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National Asthma Guidelines Updated
Coordinated by the National Heart, Lung, and Blood Institute (NHLBI) of the National Institutes of Health, NAEPP convenes an expert panel when there is sufficient science to warrant a rigorous, systematic review of the published medical literature to ensure that the asthma guidelines reflect the latest scientific advances.
“Asthma is one of the most common health problems in the United States – and it can significantly affect patients' lives – at school, at work, at play, and at home,” said NHLBI Director Elizabeth G. Nabel, M.D. “It is essential that asthma patients benefit from the best available scientific evidence, and these guidelines bring such evidence to clinical practice.”
Asthma is a chronic, treatable disease that causes narrowing of the airways, making breathing difficult at times. More than 22 million people in the United States have asthma, including 6.5 million children under age 18, according to the Centers for Disease Control and Prevention (CDC). Without appropriate treatment, asthma can significantly limit individuals' activities and result in asthma exacerbations, which can lead to hospitalization and even death. The CDC estimates that 4,000 Americans die from asthma exacerbations each year.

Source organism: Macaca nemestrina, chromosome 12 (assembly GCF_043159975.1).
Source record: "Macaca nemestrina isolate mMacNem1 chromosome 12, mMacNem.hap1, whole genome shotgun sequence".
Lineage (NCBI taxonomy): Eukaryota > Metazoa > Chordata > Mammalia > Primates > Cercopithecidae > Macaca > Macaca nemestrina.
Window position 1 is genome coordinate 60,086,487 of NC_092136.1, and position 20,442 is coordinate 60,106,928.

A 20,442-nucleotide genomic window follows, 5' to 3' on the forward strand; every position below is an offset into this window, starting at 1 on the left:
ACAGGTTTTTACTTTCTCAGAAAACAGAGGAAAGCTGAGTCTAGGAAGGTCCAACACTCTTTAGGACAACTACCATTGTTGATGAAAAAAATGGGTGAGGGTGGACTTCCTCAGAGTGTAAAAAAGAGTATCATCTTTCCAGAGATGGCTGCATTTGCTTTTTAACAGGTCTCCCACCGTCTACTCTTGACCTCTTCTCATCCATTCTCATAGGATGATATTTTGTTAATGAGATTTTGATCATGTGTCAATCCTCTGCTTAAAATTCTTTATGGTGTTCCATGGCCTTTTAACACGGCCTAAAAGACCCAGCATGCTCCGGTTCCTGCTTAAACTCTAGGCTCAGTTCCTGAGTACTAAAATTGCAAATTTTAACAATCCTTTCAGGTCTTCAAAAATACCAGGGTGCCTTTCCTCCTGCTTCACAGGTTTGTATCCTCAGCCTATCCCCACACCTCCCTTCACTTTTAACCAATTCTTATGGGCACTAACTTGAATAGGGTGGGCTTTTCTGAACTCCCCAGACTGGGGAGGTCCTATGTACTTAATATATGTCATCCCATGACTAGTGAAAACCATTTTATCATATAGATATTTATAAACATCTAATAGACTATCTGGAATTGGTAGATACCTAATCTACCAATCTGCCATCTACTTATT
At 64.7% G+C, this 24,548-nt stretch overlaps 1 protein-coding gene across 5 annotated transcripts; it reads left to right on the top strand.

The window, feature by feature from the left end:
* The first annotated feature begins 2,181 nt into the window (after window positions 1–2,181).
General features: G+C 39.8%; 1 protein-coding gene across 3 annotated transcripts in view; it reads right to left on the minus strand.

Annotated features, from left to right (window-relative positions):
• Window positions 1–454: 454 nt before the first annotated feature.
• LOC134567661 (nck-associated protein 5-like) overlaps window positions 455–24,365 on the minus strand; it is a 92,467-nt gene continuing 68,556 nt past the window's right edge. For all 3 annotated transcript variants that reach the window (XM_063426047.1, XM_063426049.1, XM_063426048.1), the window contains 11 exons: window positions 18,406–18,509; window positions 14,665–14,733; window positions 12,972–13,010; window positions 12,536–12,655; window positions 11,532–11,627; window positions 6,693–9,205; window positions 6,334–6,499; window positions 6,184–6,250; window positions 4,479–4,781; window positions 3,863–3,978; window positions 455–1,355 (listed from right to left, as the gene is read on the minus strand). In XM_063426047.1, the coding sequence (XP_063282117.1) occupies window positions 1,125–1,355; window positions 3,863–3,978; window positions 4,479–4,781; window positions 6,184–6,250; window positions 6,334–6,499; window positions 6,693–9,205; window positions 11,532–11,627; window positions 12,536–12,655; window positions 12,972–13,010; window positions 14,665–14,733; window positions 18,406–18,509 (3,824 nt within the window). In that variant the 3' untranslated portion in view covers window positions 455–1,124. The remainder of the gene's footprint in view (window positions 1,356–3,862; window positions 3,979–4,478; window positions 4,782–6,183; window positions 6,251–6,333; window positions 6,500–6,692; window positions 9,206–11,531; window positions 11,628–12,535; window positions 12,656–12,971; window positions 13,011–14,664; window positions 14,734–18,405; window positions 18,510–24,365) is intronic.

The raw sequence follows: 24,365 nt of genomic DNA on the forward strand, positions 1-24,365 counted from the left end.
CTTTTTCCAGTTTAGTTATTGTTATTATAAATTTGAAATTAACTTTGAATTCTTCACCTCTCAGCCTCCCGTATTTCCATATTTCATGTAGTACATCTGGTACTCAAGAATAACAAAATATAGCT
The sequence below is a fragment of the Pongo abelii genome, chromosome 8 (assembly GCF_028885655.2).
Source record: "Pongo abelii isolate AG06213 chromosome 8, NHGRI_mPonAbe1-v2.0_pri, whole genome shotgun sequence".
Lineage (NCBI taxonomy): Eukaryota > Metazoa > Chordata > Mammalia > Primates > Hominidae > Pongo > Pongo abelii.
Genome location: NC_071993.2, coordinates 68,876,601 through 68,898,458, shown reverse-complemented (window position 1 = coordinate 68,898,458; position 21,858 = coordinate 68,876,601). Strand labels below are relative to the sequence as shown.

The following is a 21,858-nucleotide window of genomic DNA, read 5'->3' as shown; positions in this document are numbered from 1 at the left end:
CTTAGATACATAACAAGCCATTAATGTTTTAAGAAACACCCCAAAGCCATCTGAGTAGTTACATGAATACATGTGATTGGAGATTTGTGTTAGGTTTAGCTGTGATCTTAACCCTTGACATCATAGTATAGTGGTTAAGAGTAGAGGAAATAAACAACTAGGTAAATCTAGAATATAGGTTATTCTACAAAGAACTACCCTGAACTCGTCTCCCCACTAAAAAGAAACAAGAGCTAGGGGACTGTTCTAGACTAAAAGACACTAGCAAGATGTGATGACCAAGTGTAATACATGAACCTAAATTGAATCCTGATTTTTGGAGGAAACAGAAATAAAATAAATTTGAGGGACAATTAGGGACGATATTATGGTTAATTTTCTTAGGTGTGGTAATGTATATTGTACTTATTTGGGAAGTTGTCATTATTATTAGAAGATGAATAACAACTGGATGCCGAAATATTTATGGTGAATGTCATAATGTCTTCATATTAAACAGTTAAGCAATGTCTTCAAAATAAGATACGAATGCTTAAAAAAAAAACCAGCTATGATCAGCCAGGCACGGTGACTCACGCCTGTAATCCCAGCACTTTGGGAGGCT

"The goal of asthma therapy is to control asthma so that patients can live active, full lives while minimizing their risk of asthma exacerbations and other problems," notes William W. Busse, M.D., chairman of the Expert Panel, and chairman of the University of Wisconsin Department of Medicine.
Expert Panel Report 3 (EPR-3): Guidelines for the Diagnosis and Management of Asthma – Full Report, 2007 provides new guidance for selecting treatment based on a patient's individual needs and level of asthma control. The guidelines emphasize that while asthma can be controlled, the condition can change over time and differs among individuals and by age groups. Thus, it is important to monitor regularly the patient's level of asthma control so that treatment can be adjusted as needed.
EPR-3 builds upon complete asthma guidelines issued in 1991 and 1997 and an update on selected topics released in 2002. The guidelines focus on four components of asthma care: measures to assess and monitor asthma, patient education, control of environmental factors and other conditions that can worsen asthma, and medications.